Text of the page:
meillo@10 536 others call it the ``Worse is better'' approach.
meillo@45 537 Practical experience shows, that:
meillo@10 538 .PP
meillo@45 539 (1) It is almost never possible to define the
meillo@10 540 requirements completely and correctly the first time.
meillo@45 541 Hence one should not try to; one will fail anyway.
meillo@45 542 .PP
meillo@45 543 (2) Requirements change during time.
meillo@10 544 Hence it is best to delay requirement-based design decisions as long as possible.
meillo@45 545 The software should be small and flexible as long as possible
meillo@10 546 to react on changing requirements.
meillo@10 547 Shell scripts, for example, are more easily adjusted as C programs.
meillo@45 548 .PP
meillo@45 549 (3) Maintenance work is hard work.
meillo@45 550 Hence, one should keep the amount of code as small as possible;
meillo@10 551 it should just fulfill the \fIcurrent\fP requirements.
meillo@45 552 Software parts that will be written in future,
meillo@45 553 do not need maintenance till then.
meillo@10 554 .PP
meillo@10 555 Starting with a prototype in a scripting language has several advantages:
meillo@10 556 .IP \(bu
meillo@10 557 As the initial effort is low, one will likely start right away.
meillo@10 558 .IP \(bu
meillo@10 559 As working parts are available soon, the real requirements can get identified soon.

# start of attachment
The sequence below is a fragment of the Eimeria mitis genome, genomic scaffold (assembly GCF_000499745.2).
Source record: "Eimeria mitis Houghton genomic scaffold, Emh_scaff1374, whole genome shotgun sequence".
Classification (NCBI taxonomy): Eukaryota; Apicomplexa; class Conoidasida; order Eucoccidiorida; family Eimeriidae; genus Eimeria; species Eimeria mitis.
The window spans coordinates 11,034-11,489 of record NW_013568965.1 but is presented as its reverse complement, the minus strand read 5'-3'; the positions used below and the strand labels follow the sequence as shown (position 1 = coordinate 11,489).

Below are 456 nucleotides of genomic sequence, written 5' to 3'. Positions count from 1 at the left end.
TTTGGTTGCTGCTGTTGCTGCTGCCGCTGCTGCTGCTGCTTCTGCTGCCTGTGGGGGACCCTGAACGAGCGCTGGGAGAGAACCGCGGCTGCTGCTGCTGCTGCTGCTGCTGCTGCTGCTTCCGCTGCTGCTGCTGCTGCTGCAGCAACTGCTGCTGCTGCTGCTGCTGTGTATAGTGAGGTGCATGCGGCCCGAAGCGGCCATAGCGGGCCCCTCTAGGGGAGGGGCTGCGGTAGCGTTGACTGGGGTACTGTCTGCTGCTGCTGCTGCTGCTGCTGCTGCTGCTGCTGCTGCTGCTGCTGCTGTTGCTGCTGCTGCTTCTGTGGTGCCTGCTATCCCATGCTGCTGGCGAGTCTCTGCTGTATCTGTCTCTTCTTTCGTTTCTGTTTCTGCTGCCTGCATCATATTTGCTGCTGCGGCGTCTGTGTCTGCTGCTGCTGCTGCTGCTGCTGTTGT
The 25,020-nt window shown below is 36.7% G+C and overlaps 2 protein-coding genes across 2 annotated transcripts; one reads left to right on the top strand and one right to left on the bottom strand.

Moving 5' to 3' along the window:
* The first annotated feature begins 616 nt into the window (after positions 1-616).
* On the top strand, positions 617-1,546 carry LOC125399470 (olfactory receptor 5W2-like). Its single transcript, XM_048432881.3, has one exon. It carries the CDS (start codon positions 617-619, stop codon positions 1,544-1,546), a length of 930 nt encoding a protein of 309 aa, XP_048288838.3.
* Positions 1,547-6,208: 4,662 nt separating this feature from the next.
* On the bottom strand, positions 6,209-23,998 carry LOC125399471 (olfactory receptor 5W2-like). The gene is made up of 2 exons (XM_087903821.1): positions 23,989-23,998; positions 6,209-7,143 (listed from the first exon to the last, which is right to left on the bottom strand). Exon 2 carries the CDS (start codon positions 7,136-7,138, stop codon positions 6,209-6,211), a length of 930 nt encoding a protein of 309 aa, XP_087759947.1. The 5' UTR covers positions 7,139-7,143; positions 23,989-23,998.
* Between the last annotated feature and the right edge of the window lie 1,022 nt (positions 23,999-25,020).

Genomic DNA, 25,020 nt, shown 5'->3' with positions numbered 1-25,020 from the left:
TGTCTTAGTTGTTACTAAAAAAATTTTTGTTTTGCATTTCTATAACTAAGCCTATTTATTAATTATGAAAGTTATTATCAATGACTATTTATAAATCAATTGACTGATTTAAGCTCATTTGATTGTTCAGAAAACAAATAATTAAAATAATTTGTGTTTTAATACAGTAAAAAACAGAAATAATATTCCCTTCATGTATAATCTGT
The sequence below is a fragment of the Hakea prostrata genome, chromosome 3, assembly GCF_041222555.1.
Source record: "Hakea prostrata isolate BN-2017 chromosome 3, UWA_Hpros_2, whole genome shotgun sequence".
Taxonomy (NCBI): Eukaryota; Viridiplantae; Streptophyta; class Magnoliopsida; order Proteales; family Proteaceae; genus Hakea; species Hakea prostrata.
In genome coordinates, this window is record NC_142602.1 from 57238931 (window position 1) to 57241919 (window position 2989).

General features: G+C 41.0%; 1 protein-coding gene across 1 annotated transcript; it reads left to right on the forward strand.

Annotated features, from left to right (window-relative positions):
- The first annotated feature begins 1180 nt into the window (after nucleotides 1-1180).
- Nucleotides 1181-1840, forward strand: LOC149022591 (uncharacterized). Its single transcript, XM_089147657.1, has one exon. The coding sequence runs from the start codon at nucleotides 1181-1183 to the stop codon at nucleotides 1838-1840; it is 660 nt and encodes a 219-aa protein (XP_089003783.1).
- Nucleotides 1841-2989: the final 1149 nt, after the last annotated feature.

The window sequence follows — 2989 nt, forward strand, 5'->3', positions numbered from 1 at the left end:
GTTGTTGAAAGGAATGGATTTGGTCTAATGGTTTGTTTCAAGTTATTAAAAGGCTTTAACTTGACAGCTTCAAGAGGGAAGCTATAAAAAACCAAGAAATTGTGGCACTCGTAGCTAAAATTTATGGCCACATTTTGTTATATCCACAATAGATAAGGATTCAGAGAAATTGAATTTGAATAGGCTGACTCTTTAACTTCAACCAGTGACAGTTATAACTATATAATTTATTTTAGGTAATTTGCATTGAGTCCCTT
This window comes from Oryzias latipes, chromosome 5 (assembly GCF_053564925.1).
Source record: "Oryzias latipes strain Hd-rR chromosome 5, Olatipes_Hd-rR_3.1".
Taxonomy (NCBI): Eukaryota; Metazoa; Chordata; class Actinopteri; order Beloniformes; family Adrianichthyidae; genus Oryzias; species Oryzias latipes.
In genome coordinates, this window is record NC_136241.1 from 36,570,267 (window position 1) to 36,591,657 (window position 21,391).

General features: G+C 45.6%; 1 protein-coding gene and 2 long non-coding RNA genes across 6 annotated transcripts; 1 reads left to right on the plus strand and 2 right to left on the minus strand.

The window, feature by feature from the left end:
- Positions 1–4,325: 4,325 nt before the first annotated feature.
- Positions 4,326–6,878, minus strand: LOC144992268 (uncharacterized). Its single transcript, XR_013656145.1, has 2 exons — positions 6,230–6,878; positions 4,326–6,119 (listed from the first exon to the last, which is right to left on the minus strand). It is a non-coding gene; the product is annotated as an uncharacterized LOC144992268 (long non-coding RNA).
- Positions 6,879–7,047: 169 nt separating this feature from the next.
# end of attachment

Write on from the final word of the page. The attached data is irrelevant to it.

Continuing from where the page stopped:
meillo@10 560 .IP \(bu
meillo@45 561 When a software is usable and valuable, it gets used, and thus tested.
meillo@10 562 Hence problems will be found at early stages of the development.
meillo@10 563 .IP \(bu
meillo@10 564 The prototype might be enough for the moment,
meillo@45 565 thus further work on the software can get delayed to a time
meillo@10 566 when one knows better about the requirements and problems,
meillo@10 567 than now.
meillo@10 568 .IP \(bu
meillo@45 569 Implementing now only the parts that are actually needed at the moment,
meillo@45 570 introduces fewer programming and maintenance work.
meillo@10 571 .IP \(bu
meillo@10 572 If the global situation changes so that the software is not needed anymore,
meillo@10 573 then less effort was spent into the project, than it would have be
meillo@10 574 when a different approach had been used.
meillo@10 575
meillo@16 576 .NH 2
meillo@11 577 Upgrowth and survival of software
meillo@42 578 .XS
meillo@42 579 \*(SN Upgrowth and survival of software
meillo@42 580 .XE
meillo@11 581 .LP
meillo@12 582 So far it was talked about \fIwriting\fP or \fIbuilding\fP software.
meillo@13 583 Although these are just verbs, they do imply a specific view on the work process